In late April, I received an email from Dr. Carolyn Stimel, Director of Professional Affairs and Acting Interim Executive Director for the Florida Psychological Association. She was sharing information provided by the American Psychological Association Practice Organization (APAPO) that I wanted to pass on to you. Those of you who are members of APA and contribute to the Practice Organization may have already read this information in the APAPO’s Practice Update.
The short version of this report can be boiled down to ‘perseverance pays.’ The longer version of the story includes the at-first futile but now successful efforts by a California psychologist. You can see the detail in the American Psychological Association Practice Organization’s article. The report also contains steps you should take if you were denied the incentive even though you believe you reported properly.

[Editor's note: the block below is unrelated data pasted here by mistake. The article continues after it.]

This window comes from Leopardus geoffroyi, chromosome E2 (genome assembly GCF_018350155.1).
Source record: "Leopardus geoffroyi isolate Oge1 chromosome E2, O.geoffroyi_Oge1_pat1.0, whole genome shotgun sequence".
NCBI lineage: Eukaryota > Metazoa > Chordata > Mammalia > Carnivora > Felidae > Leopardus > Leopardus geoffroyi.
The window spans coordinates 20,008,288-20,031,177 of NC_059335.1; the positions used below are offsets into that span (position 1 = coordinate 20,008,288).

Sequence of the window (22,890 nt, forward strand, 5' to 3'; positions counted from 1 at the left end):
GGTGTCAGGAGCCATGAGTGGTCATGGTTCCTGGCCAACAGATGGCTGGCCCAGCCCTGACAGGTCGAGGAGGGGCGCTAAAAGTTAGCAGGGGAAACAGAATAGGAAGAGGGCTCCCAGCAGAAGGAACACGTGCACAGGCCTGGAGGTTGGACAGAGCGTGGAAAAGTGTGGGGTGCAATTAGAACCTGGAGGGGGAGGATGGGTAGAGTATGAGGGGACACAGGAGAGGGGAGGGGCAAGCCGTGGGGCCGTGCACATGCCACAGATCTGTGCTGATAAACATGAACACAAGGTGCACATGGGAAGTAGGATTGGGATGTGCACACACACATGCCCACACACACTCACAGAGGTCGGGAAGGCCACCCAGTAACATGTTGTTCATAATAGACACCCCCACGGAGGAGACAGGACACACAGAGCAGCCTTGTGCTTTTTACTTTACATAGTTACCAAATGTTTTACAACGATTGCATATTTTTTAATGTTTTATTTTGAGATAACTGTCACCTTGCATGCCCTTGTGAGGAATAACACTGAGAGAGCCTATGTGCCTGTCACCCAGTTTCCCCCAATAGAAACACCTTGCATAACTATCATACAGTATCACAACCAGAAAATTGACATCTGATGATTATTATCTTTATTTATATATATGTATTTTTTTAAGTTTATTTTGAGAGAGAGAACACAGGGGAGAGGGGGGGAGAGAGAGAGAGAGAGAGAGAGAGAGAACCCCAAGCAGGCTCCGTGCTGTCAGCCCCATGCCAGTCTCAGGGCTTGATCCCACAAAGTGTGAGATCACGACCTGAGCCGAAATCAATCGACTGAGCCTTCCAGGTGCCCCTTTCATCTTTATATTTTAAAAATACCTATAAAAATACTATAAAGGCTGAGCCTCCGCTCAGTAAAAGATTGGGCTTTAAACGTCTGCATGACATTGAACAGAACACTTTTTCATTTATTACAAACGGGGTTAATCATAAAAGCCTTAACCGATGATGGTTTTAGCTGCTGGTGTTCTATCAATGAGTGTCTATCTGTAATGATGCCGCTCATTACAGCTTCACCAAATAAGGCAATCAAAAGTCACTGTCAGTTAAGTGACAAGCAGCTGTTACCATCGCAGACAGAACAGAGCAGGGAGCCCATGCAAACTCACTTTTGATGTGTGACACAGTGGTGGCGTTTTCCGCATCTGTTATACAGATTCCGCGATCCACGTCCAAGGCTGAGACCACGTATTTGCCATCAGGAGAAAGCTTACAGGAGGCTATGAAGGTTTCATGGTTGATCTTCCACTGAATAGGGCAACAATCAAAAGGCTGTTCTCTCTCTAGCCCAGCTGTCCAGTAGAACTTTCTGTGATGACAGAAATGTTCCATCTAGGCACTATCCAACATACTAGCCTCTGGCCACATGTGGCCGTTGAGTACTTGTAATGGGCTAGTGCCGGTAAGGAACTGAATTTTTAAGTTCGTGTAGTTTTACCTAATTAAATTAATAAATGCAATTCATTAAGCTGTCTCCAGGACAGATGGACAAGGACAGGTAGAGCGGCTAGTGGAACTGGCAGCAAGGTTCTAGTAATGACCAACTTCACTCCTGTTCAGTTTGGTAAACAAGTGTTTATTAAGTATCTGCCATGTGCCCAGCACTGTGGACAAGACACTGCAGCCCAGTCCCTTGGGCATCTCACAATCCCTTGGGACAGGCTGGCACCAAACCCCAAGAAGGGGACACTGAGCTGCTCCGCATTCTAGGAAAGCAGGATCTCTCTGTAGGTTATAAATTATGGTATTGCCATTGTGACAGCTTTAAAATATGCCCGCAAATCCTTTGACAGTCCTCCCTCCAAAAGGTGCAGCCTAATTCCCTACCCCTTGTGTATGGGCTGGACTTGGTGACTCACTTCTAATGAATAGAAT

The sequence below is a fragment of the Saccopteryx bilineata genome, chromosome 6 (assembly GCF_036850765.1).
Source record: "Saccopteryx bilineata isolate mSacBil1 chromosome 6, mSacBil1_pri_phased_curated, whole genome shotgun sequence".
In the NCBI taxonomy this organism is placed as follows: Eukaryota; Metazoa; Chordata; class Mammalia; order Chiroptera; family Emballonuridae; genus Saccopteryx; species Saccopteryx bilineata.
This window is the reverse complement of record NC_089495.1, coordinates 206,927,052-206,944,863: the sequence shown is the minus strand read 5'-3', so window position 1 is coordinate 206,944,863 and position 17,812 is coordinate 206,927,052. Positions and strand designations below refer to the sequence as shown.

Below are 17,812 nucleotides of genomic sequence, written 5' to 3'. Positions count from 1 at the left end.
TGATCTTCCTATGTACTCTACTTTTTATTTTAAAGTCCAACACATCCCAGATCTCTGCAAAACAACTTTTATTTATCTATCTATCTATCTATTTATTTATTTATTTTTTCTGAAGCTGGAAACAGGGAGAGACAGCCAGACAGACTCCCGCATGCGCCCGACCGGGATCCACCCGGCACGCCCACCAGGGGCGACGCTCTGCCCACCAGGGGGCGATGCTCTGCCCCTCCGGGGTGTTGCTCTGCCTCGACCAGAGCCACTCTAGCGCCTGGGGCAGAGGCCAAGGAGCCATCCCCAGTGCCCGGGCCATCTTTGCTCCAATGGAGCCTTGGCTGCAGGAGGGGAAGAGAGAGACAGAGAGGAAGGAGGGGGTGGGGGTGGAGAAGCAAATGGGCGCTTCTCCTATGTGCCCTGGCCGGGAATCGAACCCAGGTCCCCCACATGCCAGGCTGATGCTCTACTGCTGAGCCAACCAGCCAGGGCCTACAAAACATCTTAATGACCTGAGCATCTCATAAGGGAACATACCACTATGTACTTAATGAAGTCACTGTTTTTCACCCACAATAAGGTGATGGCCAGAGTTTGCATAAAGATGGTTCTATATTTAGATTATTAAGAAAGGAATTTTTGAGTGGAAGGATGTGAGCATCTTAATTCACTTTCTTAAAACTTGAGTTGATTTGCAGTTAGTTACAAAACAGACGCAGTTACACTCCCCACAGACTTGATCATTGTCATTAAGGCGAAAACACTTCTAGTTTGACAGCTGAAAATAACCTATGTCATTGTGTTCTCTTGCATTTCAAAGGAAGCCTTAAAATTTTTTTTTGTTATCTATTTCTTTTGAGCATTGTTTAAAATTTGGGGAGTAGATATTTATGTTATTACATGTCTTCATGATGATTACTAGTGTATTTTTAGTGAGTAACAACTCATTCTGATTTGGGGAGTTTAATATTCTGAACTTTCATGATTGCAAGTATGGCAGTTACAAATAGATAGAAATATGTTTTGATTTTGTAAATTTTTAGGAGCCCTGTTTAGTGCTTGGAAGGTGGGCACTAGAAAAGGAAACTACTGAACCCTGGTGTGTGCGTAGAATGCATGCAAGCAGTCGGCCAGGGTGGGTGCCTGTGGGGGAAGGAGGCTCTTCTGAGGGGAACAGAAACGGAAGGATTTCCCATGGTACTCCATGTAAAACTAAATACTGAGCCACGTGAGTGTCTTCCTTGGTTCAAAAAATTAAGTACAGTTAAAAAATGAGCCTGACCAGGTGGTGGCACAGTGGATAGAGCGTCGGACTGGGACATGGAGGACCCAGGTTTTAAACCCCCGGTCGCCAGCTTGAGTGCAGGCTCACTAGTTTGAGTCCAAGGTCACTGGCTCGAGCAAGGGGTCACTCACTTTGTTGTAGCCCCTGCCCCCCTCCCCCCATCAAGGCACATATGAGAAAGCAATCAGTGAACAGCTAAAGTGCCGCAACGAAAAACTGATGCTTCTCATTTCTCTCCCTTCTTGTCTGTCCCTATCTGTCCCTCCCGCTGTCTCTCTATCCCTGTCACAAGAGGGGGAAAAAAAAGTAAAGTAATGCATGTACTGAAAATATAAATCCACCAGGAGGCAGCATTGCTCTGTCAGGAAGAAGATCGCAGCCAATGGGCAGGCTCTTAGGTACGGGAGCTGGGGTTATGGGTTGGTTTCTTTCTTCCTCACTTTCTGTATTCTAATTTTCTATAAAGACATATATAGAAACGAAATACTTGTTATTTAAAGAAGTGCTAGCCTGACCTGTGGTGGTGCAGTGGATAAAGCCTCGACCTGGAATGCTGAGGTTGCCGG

The psychologist’s Physician Quality Reporting System (PQRS) report to CMS for 2014 included data on 8 measures. According to CMS, in order to receive a 0.5% incentive payment, she would have needed to report on 9 measures. She argued that she could not find a 9th measure that was relevant to her practice and part of her scope of practice. With the help of an attorney, and ultimately the APAPO, she appealed and won.
If you tried to qualify for the incentive payment and were rejected, be sure to take a look at this report. If you have opted out of being a Medicare provider because you don’t want to deal with reporting quality measures, please reconsider. We baby boomers now on Medicare would like to be sure we can receive the quality services provided by psychologists.
The APA Practice Organization is supported by member dues.